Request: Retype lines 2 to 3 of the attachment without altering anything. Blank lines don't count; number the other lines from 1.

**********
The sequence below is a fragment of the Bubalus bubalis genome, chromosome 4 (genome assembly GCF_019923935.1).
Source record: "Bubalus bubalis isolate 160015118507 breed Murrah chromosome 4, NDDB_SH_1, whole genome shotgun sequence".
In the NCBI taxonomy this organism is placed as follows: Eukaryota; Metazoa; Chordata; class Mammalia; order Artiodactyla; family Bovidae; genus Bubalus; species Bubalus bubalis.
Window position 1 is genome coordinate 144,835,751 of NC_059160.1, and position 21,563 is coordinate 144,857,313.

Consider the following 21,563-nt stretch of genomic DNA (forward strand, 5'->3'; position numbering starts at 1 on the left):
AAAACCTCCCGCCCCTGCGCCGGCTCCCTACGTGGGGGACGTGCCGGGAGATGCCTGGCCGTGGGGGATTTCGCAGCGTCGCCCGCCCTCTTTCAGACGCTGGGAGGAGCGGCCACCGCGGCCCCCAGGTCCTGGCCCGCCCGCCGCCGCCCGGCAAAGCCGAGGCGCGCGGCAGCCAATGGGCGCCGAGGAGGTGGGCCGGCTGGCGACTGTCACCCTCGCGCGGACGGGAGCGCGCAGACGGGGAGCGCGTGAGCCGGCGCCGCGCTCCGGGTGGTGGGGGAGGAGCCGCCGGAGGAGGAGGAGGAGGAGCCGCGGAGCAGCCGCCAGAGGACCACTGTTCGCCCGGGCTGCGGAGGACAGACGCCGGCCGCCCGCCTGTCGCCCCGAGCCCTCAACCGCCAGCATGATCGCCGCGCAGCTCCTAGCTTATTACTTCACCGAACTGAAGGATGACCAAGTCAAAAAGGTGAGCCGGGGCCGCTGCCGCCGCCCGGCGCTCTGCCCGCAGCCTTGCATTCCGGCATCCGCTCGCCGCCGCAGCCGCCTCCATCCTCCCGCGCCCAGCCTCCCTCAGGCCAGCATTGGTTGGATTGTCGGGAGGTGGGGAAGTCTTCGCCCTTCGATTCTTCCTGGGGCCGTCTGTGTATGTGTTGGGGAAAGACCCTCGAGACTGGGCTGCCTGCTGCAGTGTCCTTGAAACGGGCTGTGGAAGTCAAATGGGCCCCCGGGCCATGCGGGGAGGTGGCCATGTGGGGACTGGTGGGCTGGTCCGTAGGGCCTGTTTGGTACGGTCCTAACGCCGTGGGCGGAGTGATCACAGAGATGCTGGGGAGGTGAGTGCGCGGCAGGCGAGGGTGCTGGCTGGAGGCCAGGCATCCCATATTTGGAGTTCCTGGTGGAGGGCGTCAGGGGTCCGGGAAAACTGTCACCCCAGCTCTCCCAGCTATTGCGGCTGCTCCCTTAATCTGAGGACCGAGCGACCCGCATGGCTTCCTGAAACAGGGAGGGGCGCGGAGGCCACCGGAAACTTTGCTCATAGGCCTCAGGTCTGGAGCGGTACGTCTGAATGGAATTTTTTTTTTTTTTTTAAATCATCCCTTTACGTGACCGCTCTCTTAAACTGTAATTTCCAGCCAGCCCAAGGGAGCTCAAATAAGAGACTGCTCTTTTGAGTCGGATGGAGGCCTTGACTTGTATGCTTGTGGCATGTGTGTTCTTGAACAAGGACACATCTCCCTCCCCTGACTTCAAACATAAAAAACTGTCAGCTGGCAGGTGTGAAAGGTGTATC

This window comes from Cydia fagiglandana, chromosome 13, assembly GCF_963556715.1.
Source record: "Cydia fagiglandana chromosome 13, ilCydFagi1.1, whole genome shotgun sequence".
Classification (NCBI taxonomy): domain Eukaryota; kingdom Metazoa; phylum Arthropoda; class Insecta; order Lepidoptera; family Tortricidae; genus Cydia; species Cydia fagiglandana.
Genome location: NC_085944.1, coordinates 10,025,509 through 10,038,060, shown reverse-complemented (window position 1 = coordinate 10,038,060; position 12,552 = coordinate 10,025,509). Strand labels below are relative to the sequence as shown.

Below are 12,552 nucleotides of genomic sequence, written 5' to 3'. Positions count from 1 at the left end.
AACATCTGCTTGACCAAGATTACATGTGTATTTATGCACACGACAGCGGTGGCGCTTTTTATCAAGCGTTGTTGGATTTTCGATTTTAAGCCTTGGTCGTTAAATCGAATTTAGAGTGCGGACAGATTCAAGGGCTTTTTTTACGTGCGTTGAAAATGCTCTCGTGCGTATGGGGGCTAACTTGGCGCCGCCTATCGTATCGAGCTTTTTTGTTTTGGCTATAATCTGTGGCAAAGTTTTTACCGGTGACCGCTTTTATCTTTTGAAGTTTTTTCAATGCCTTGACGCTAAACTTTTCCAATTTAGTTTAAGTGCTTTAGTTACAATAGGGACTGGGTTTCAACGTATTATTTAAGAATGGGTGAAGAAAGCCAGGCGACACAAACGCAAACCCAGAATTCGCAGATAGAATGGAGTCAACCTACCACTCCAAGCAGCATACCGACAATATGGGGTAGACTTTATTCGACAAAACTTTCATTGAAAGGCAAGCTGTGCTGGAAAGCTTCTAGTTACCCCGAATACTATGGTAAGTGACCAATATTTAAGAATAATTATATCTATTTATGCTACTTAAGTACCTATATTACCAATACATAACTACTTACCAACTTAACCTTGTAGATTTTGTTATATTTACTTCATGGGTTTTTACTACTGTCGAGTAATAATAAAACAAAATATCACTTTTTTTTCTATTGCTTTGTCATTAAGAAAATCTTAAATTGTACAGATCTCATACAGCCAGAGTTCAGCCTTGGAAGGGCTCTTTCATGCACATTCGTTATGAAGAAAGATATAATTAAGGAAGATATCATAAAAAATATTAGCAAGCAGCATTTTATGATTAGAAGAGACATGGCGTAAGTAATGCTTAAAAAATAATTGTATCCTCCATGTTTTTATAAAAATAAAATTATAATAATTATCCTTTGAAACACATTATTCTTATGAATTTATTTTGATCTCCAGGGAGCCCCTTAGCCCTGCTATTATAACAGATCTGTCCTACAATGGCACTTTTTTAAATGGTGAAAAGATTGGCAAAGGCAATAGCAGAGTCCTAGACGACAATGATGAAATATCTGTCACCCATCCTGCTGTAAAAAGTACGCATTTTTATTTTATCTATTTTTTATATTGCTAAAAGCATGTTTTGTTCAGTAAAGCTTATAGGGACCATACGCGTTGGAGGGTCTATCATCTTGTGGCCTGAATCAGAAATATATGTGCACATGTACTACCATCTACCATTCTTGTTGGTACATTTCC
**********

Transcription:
Source record: "Bubalus bubalis isolate 160015118507 breed Murrah chromosome 4, NDDB_SH_1, whole genome shotgun sequence".
In the NCBI taxonomy this organism is placed as follows: Eukaryota; Metazoa; Chordata; class Mammalia; order Artiodactyla; family Bovidae; genus Bubalus; species Bubalus bubalis.